This tacks somewhat with what Anthony Sanders writes at his blog, Confounded Interest.

Compared to 2007, both average wage growth and real median household income are lower, corresponding to lower personal consumption growth rates.

And home prices are rising again, thanks in part to Fed policies.

The MBA wants Congress to know the only color its members are concerned with is green, as in mortgage lenders use a slate of race neutral tools in underwriting.

The MBA just sent a letter to Congress in support of Rep. Scott Garrett’s, R-N.J., amendment that the House passed to limit disparate impact prosecutions. On Wednesday, the House passed his amendment to H.R. 2578, the Fiscal Year 2016 Commerce, Justice, and Science Appropriations Act.

The amendment would bar the Department of Justice from using funds for litigation in which they seek to apply disparate impact theory.

More than a dozen trade and business associations signed onto the letter with the MBA, including the American Bankers Association, CHLA, Consumer Bankers Association, Consumer Mortgage Coalition, Council for Affordable and Rural Housing, Credit Union National Association, Independent Community Bankers of America, and U.S. Chamber of Commerce, among others.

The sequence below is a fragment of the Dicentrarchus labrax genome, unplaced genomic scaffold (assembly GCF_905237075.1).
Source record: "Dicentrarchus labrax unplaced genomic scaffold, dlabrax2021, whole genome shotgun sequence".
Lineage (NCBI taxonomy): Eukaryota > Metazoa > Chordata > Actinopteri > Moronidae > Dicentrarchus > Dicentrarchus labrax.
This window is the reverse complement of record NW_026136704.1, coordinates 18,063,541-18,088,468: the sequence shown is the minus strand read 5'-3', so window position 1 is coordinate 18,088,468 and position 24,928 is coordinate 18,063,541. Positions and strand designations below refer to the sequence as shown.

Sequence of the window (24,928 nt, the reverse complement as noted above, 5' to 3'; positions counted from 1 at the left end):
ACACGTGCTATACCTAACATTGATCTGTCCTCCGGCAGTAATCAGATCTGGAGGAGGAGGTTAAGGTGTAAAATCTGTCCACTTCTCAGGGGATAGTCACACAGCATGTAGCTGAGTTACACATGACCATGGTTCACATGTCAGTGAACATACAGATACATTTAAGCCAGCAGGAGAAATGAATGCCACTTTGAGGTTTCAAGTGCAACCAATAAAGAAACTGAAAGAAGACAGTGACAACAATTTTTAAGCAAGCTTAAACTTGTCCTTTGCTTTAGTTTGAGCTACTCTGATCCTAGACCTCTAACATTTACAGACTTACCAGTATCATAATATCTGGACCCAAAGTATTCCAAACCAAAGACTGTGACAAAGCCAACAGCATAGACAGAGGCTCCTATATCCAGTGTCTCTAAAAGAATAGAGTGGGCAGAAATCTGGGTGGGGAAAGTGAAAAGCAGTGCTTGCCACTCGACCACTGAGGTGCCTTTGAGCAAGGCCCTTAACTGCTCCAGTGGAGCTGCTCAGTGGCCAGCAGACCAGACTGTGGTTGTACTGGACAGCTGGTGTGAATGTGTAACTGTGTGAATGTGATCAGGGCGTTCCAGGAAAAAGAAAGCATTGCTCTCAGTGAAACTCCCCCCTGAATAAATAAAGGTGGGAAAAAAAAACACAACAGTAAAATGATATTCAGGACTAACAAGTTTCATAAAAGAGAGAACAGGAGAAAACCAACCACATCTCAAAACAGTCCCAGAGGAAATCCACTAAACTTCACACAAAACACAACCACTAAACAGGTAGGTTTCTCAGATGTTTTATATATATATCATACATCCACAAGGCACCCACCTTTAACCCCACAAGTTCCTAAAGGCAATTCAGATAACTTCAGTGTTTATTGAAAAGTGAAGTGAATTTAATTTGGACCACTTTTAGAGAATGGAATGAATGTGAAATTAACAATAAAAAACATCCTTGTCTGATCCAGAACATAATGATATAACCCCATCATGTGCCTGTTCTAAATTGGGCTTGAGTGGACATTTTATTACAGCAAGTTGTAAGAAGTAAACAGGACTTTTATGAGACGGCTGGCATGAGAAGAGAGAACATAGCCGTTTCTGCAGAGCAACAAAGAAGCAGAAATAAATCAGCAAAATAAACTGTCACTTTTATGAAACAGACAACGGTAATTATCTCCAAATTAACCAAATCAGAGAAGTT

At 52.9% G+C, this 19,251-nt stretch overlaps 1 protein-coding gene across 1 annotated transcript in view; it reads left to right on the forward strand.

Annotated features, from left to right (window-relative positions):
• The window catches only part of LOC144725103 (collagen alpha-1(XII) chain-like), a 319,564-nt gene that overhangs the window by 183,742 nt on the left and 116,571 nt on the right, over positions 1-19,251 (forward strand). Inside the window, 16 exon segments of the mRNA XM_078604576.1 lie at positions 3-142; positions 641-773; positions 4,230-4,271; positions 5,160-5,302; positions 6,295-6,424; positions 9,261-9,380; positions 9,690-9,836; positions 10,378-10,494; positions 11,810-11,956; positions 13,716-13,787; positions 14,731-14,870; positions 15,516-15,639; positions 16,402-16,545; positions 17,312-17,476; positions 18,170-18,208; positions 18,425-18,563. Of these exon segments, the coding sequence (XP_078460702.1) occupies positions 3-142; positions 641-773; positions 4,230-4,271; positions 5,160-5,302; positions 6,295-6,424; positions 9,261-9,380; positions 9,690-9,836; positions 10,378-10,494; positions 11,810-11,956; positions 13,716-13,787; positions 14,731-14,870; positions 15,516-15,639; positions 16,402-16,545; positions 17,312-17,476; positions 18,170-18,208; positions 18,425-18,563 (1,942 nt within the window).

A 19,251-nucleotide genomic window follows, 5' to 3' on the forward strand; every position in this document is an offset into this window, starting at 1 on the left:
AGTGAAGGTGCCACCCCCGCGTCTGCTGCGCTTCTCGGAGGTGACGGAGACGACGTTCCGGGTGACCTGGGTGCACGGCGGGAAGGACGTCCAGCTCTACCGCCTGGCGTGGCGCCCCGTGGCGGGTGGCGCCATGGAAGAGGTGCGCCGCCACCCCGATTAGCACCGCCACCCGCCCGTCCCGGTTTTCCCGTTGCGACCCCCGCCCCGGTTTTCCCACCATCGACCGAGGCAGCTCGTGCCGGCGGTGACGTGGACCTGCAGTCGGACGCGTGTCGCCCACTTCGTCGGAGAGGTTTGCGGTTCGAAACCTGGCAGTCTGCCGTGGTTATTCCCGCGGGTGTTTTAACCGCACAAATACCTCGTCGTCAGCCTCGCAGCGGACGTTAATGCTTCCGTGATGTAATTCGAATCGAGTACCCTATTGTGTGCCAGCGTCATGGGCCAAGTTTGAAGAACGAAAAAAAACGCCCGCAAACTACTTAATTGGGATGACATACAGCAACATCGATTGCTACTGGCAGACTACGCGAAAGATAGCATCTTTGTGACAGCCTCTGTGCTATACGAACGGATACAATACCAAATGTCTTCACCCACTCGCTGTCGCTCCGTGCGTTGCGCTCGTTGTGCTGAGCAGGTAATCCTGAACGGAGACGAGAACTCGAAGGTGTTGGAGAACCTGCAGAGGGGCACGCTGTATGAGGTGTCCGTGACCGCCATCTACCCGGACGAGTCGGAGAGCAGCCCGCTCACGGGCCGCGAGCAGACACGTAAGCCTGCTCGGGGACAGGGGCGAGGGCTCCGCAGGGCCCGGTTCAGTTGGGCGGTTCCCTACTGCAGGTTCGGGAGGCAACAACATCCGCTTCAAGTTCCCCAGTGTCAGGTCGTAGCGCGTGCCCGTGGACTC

“Almost 50 years after Congress enacted the Fair Housing Act, the Department of Housing and Urban Development (HUD) issued a final rule that is not supported by the text of the Act. HUD’s regulation would create liability for housing policies or practices that have a “disparate impact” on a protected class, even when there is no intent to discriminate. Under this rule, even when a mortgage lender, apartment owner, apartment manager or housing cooperative takes every step to prevent discrimination and treats all consumers fairly and equally, a neutral policy can serve as a basis for very serious and harmful claims in the absence of intentional discrimination,” the letter reads.

“Our member companies use facially neutral standards, such as loan-to-value ratios and debt-to-income ratios in mortgage underwriting and for resident screening purposes because they are neutral and nondiscriminatory. Under HUD’s rule, a lender, apartment owner, apartment manager or housing cooperative could be challenged if these practices yield different results for a protected class, and also face severe reputational harm and significant costs of defense,” it concludes.

Time to panic? Some mortgage brokers tell CNBC that.

The days of 3.5 percent on the popular 30-year fixed mortgage are over.

"Definitely in panic mode," said Matt Weaver, senior mortgage loan originator with PMAC Lending Services. "A lot of refinance clients are moving to locks immediately because the Fed talk is starting to be an eye opener for everyone."

But really?

This morning Freddie Mac put the latest mortgage rate sounding for a 30-year fixed-rate mortgage at an average 3.87% with an average 0.6 point for the week ending June 4, 2015.

Yes, it’s near the high for the year, but it’s not exactly usurious.

What do you think?